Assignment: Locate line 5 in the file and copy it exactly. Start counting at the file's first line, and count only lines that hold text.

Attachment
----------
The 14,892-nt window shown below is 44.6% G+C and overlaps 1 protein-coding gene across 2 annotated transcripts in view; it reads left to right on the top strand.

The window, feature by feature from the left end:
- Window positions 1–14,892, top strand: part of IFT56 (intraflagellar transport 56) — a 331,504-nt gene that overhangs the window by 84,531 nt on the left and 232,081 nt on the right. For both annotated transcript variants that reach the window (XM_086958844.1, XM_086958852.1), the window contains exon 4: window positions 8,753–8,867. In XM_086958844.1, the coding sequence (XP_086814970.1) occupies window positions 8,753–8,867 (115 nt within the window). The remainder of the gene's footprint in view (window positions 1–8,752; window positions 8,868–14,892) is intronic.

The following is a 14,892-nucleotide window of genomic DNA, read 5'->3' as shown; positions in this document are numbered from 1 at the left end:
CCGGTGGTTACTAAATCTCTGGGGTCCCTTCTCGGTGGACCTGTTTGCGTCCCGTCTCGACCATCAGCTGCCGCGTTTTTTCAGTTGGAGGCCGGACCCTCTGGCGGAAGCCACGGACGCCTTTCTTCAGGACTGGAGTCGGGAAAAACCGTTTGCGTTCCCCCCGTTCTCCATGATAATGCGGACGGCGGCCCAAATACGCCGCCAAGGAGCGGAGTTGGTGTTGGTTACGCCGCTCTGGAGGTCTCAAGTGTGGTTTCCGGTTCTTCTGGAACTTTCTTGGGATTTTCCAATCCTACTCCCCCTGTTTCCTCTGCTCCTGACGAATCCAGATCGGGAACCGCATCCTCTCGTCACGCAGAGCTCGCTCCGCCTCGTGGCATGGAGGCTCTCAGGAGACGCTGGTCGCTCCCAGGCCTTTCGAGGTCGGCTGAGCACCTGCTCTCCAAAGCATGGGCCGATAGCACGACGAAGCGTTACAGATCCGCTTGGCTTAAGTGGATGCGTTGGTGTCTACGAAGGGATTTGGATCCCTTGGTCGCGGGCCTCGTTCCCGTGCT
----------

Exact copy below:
CCGGTGGTTACTAAATCTCTGGGGTCCCTTCTCGGTGGACCTGTTTGCGTCCCGTCTCGACCATCAGCTGCCGCGTTTTTTCAGTTGGAGGCCGGACCCTCTGGCGGAAGCCACGGACGCCTTTCTTCAGGACTGGAGTCGGGAAAAACCGTTTGCGTTCCCCCCGTTCTCCATGATAATGCGGACGGCGGCCCAAATACGCCGCCAAGGAGCGGAGTTGGTGTTGGTTACGCCGCTCTGGAGGTCTCAAGTGTGGTTTCCGGTTCTTCTGGAACTTTCTTGGGATTTTCCAATCCTACTCCCCCTGTTTCCTCTGCTCCTGACGAATCCAGATCGGGAACCGCATCCTCTCGTCACGCAGAGCTCGCTCCGCCTCGTGGCATGGAGGCTCTCAGGAGACGCTGGTCGCTCCCAGGCCTTTCGAGGTCGGCTGAGCACCTGCTCTCCAAAGCATGGGCCGATAGCACGACGAAGCGTTACAGATCCGCTTGGCTTAAGTGGATGCGTTGGTGTCTACGAAGGGATTTGGATCCCTTGGTCGCGGGCCTCGTTCCCGTGCT